The Covid Vaccine Is Free, but Not Everyone Believes That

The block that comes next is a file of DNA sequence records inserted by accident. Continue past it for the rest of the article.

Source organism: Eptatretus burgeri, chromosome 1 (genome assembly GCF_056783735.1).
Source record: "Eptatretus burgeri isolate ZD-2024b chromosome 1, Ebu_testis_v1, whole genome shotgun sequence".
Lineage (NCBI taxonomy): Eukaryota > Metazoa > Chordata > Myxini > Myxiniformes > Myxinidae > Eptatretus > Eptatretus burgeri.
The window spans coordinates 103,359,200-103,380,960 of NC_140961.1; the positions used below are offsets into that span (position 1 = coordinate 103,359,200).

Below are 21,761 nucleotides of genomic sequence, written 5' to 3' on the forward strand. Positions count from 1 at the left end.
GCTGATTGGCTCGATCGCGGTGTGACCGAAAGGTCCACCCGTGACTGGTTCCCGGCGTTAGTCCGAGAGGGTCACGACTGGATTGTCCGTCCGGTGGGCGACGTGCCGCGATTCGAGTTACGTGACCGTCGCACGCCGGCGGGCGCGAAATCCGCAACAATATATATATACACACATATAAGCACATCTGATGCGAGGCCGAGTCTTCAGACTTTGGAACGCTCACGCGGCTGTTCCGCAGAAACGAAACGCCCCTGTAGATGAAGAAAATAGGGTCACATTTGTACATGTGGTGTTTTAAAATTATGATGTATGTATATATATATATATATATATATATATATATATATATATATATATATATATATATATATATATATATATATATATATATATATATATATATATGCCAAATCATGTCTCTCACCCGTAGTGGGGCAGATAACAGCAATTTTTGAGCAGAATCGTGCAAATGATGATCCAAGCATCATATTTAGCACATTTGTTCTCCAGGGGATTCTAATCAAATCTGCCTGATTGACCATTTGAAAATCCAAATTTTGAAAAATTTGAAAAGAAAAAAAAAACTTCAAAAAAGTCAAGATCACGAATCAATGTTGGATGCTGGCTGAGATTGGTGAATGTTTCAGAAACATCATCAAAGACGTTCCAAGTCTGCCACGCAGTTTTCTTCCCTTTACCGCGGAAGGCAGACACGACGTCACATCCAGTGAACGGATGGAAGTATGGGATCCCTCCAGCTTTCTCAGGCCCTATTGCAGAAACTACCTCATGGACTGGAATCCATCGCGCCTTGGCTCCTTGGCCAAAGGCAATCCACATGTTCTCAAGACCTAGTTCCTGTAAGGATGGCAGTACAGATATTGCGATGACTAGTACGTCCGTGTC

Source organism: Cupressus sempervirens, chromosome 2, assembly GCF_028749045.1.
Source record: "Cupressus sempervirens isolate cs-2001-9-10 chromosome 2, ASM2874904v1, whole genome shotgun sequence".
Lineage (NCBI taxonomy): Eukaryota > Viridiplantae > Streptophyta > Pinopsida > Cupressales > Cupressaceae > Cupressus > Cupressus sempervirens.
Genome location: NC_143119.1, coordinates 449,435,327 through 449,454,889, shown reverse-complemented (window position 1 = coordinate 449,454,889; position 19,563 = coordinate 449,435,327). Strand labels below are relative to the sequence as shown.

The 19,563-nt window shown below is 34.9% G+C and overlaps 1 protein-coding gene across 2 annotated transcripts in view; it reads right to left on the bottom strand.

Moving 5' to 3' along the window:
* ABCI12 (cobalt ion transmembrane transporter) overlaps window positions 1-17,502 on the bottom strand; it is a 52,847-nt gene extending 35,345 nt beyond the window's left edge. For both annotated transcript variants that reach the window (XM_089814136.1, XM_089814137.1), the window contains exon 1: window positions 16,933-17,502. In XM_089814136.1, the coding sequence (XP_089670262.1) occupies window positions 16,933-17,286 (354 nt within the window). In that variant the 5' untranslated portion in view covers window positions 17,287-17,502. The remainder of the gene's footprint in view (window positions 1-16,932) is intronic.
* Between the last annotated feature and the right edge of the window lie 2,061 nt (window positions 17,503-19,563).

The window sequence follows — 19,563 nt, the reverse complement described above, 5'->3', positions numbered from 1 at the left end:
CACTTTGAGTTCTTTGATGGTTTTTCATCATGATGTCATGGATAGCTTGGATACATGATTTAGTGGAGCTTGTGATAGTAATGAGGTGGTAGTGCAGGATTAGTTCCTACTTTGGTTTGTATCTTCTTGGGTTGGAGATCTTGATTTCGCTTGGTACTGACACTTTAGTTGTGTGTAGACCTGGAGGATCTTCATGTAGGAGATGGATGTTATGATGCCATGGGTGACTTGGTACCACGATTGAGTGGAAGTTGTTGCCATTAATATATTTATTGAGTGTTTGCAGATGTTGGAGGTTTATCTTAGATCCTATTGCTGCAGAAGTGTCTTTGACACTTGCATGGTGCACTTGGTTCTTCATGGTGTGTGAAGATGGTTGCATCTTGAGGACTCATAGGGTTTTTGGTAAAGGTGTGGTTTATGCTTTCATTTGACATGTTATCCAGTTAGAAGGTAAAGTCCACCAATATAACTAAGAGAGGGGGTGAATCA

When Paul Moser considers getting a coronavirus vaccine, he also thinks about his outstanding medical debt: $1,200 from a few urology visits that he has been unable to pay off. Mr. Moser, a 52-year-old gas station cashier in New York State, has friends who were surprised by bills for coronavirus tests, and worries the same could happen with the vaccine. For now, he’s holding off on getting his shot. “We were told by the legislators that all the testing was supposed to be free, and then surprise, it’s $150,” he said. “I agree it’s important to get vaccinated, but I don’t have a sense of urgency around it.” Congress passed laws barring pharmacies and hospitals from billing patients for coronavirus vaccines. Signs at vaccination sites advertise that the shot is free. From the beginning, health officials and government leaders have told the public it won’t cost anything. And there have been few reports of people experiencing charges. Even so, some unvaccinated adults cite concerns about a surprise bill as a reason for not getting the shot. Many of them are accustomed to a health system in which the bills are frequent, large and often unexpected. A recent Kaiser Family Foundation poll found that about a third of unvaccinated adults were unsure whether insurance covered the new vaccine and were concerned they might need to pay for the shot. The concern was especially pronounced among Hispanic and Black survey respondents. “The conversations we have are like: ‘Yes, I know it’s good. Yes, I want it, but I don’t have insurance,’” said Ilan Shapiro, medical director of AltaMed, a community health network in Southern California that serves a large Hispanic population. “We’re trying to make sure everyone knows it’s free.” The confusion may represent a lack of information, or skepticism that a bill won’t follow a visit to the doctor. Liz Hamel, director of survey research at Kaiser, said it could reflect people’s experience with the health system: “People may have heard it’s available for free, but not believe it.” Congress has tried to protect patients from bills for coronavirus vaccines and tests. Early in the pandemic, it mandated that insurers waive co-payments and deductibles for both services, and set up a fund to reimburse doctors seeing uninsured patients. Even so, patients found themselves facing bills for testing — some for over $1,000. Some doctors billed uninsured patients for tests rather than the new, federal fund. Others tacked on unexpected fees and services to the testing visit. The rules for vaccine billing were made even stricter. To become vaccinators, doctors and pharmacies had to sign a contract promising not to bill patients for shots. The stronger protections appear to have worked. While many patients have encountered coronavirus bills for testing — The New York Times has documented dozens of cases in bills submitted by readers — there have been only a handful involving vaccines. Still, some unexpected charges have slipped through: Patients in Illinois, North Carolina and Colorado have mistakenly received vaccine bills. In all cases, vaccine providers reversed the charge and apologized for the errors. The federal government has received some complaints about unexpected charges, and recently warned doctors against billing patients. Surprise bills for coronavirus vaccines, tests and other medical care can leave an impression on patients. Americans with medical debt are more likely to skip needed care than people who hold other types of debt, like outstanding credit card bills or student loans, according to a 2013 study by Lucie Kalousova, an assistant professor of sociology at the University of California, Riverside. “For someone who has incurred medical debt, they may be told by the media and everyone else that the vaccine is cost-free, but they’ve also had this very negative, prior encounter with the medical system that has created feelings of mistrust,” she said. Some patients who worried about the cost of a coronavirus vaccine said they always expect a bill to follow a doctor’s appointment. They cited stories from friends or family members who ended up with expensive coronavirus testing and treatment bills, and wondered why the vaccine would be any different. “This is America — your health care is not free,” said Elizabeth Drummond, a 42-year-old mother in Oregon who is unvaccinated. “I just feel like that is how the vaccination process is going to go. They’re going to try to capitalize on it.” It’s also possible that survey research overstates how many Americans fear getting a surprise vaccine bill. When The Times, through Kaiser’s help, conducted follow-up interviews, some poll respondents who voiced this concern said it didn’t actually matter much to them. Instead, they said they responded that way to express frustration with the vaccine or the wider American health system. “The cost is the smallest detail,” said Cody Sirman, a 32-year-old who works in manufacturing in Texas